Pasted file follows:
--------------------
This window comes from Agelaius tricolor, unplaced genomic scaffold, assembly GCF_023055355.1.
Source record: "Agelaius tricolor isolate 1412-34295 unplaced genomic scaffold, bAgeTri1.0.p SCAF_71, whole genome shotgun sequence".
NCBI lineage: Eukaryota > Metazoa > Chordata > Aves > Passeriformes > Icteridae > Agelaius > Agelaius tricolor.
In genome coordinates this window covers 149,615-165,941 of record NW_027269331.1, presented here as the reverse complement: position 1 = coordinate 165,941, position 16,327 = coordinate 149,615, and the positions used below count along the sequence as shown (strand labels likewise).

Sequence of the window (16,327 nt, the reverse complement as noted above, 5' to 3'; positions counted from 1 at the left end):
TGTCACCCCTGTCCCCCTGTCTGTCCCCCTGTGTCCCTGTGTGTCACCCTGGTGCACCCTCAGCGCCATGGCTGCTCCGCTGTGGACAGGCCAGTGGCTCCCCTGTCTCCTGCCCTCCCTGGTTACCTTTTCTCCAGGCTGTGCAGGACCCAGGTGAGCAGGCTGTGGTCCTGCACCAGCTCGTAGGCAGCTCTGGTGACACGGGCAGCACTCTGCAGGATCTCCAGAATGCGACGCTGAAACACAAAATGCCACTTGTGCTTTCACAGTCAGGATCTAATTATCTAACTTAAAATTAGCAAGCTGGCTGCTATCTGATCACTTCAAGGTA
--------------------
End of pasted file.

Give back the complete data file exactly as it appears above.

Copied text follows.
This window comes from Agelaius tricolor, unplaced genomic scaffold, assembly GCF_023055355.1.
Source record: "Agelaius tricolor isolate 1412-34295 unplaced genomic scaffold, bAgeTri1.0.p SCAF_71, whole genome shotgun sequence".
NCBI lineage: Eukaryota > Metazoa > Chordata > Aves > Passeriformes > Icteridae > Agelaius > Agelaius tricolor.
In genome coordinates this window covers 149,615-165,941 of record NW_027269331.1, presented here as the reverse complement: position 1 = coordinate 165,941, position 16,327 = coordinate 149,615, and the positions used below count along the sequence as shown (strand labels likewise).

Sequence of the window (16,327 nt, the reverse complement as noted above, 5' to 3'; positions counted from 1 at the left end):
TGTCACCCCTGTCCCCCTGTCTGTCCCCCTGTGTCCCTGTGTGTCACCCTGGTGCACCCTCAGCGCCATGGCTGCTCCGCTGTGGACAGGCCAGTGGCTCCCCTGTCTCCTGCCCTCCCTGGTTACCTTTTCTCCAGGCTGTGCAGGACCCAGGTGAGCAGGCTGTGGTCCTGCACCAGCTCGTAGGCAGCTCTGGTGACACGGGCAGCACTCTGCAGGATCTCCAGAATGCGACGCTGAAACACAAAATGCCACTTGTGCTTTCACAGTCAGGATCTAATTATCTAACTTAAAATTAGCAAGCTGGCTGCTATCTGATCACTTCAAGGTA